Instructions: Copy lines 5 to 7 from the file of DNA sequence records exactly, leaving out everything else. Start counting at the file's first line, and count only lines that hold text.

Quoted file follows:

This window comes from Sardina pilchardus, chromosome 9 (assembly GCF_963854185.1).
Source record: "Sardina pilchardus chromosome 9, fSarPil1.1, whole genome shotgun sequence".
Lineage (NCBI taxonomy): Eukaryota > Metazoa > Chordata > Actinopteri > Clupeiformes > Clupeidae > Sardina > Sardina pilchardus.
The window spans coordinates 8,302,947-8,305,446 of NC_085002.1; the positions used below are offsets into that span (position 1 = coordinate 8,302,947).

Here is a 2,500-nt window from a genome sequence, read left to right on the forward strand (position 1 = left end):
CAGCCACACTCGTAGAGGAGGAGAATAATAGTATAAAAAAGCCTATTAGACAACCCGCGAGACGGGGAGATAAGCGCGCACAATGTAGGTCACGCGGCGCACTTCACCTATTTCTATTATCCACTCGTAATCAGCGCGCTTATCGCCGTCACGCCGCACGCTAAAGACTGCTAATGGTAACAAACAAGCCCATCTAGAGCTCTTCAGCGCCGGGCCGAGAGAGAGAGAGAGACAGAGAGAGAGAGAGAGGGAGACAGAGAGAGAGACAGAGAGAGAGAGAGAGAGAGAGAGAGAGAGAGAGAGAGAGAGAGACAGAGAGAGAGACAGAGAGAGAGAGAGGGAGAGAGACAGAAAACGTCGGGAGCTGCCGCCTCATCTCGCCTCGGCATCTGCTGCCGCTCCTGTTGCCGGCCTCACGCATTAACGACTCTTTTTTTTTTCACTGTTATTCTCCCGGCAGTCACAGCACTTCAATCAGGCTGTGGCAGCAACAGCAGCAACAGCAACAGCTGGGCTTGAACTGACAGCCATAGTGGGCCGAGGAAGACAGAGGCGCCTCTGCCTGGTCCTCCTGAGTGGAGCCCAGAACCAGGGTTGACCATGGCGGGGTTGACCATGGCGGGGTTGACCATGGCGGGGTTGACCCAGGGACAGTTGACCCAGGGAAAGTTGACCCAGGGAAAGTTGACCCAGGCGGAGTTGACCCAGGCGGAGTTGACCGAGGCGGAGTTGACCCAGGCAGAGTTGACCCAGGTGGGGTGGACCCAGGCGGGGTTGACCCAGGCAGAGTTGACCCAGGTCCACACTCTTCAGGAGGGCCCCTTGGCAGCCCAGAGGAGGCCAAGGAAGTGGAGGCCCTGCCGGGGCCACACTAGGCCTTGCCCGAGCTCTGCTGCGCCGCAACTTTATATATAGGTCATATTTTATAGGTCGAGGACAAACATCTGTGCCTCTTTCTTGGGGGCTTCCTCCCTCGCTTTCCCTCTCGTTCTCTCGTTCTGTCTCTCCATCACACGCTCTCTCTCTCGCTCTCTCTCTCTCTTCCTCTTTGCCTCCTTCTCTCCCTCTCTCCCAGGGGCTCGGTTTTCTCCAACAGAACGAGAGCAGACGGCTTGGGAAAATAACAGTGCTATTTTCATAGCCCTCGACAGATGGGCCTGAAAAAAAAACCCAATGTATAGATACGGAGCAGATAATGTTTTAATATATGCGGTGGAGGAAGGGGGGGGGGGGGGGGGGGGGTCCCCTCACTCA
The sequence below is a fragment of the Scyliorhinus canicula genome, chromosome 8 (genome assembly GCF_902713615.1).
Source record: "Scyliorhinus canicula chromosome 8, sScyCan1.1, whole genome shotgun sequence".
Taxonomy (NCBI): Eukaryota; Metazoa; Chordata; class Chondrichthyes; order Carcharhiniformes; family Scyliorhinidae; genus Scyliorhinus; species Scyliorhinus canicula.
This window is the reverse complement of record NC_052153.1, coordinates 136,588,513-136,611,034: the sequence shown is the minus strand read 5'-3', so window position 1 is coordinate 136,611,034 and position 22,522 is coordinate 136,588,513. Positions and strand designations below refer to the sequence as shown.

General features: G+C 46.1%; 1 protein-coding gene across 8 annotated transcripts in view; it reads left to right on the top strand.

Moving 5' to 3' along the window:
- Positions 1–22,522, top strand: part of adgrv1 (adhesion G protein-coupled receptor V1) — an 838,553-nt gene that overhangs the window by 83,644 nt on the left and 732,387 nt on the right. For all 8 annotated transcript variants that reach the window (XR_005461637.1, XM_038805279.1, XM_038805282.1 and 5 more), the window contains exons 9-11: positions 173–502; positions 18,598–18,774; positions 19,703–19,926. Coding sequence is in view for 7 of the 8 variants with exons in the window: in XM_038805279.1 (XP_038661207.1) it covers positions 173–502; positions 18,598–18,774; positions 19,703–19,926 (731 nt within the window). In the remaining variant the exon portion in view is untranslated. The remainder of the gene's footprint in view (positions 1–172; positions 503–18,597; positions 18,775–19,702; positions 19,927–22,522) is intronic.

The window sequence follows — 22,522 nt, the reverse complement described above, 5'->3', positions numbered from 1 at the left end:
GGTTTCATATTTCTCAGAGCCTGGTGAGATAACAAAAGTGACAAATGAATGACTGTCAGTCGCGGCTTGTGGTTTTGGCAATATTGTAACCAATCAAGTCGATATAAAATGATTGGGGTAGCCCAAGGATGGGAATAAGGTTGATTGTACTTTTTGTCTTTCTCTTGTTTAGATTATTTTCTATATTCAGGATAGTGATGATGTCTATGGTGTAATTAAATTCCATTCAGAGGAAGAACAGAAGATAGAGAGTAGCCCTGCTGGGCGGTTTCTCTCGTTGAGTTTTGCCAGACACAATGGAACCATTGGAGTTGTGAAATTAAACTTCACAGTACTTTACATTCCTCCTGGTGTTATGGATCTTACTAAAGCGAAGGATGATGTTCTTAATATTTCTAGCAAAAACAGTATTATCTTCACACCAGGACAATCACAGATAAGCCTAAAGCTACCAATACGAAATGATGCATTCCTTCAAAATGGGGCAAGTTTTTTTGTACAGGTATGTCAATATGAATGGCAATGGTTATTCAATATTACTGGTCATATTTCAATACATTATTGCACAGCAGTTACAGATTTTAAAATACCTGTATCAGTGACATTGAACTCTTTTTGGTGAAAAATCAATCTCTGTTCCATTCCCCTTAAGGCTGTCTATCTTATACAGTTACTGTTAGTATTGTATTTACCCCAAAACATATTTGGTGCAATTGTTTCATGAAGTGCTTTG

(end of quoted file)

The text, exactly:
Here is a 2,500-nt window from a genome sequence, read left to right on the forward strand (position 1 = left end):
CAGCCACACTCGTAGAGGAGGAGAATAATAGTATAAAAAAGCCTATTAGACAACCCGCGAGACGGGGAGATAAGCGCGCACAATGTAGGTCACGCGGCGCACTTCACCTATTTCTATTATCCACTCGTAATCAGCGCGCTTATCGCCGTCACGCCGCACGCTAAAGACTGCTAATGGTAACAAACAAGCCCATCTAGAGCTCTTCAGCGCCGGGCCGAGAGAGAGAGAGAGACAGAGAGAGAGAGAGAGGGAGACAGAGAGAGAGACAGAGAGAGAGAGAGAGAGAGAGAGAGAGAGAGAGAGAGAGAGAGACAGAGAGAGAGACAGAGAGAGAGAGAGGGAGAGAGACAGAAAACGTCGGGAGCTGCCGCCTCATCTCGCCTCGGCATCTGCTGCCGCTCCTGTTGCCGGCCTCACGCATTAACGACTCTTTTTTTTTTCACTGTTATTCTCCCGGCAGTCACAGCACTTCAATCAGGCTGTGGCAGCAACAGCAGCAACAGCAACAGCTGGGCTTGAACTGACAGCCATAGTGGGCCGAGGAAGACAGAGGCGCCTCTGCCTGGTCCTCCTGAGTGGAGCCCAGAACCAGGGTTGACCATGGCGGGGTTGACCATGGCGGGGTTGACCATGGCGGGGTTGACCCAGGGACAGTTGACCCAGGGAAAGTTGACCCAGGGAAAGTTGACCCAGGCGGAGTTGACCCAGGCGGAGTTGACCGAGGCGGAGTTGACCCAGGCAGAGTTGACCCAGGTGGGGTGGACCCAGGCGGGGTTGACCCAGGCAGAGTTGACCCAGGTCCACACTCTTCAGGAGGGCCCCTTGGCAGCCCAGAGGAGGCCAAGGAAGTGGAGGCCCTGCCGGGGCCACACTAGGCCTTGCCCGAGCTCTGCTGCGCCGCAACTTTATATATAGGTCATATTTTATAGGTCGAGGACAAACATCTGTGCCTCTTTCTTGGGGGCTTCCTCCCTCGCTTTCCCTCTCGTTCTCTCGTTCTGTCTCTCCATCACACGCTCTCTCTCTCGCTCTCTCTCTCTCTTCCTCTTTGCCTCCTTCTCTCCCTCTCTCCCAGGGGCTCGGTTTTCTCCAACAGAACGAGAGCAGACGGCTTGGGAAAATAACAGTGCTATTTTCATAGCCCTCGACAGATGGGCCTGAAAAAAAAACCCAATGTATAGATACGGAGCAGATAATGTTTTAATATATGCGGTGGAGGAAGGGGGGGGGGGGGGGGGGGGGTCCCCTCACTCA
The sequence below is a fragment of the Scyliorhinus canicula genome, chromosome 8 (genome assembly GCF_902713615.1).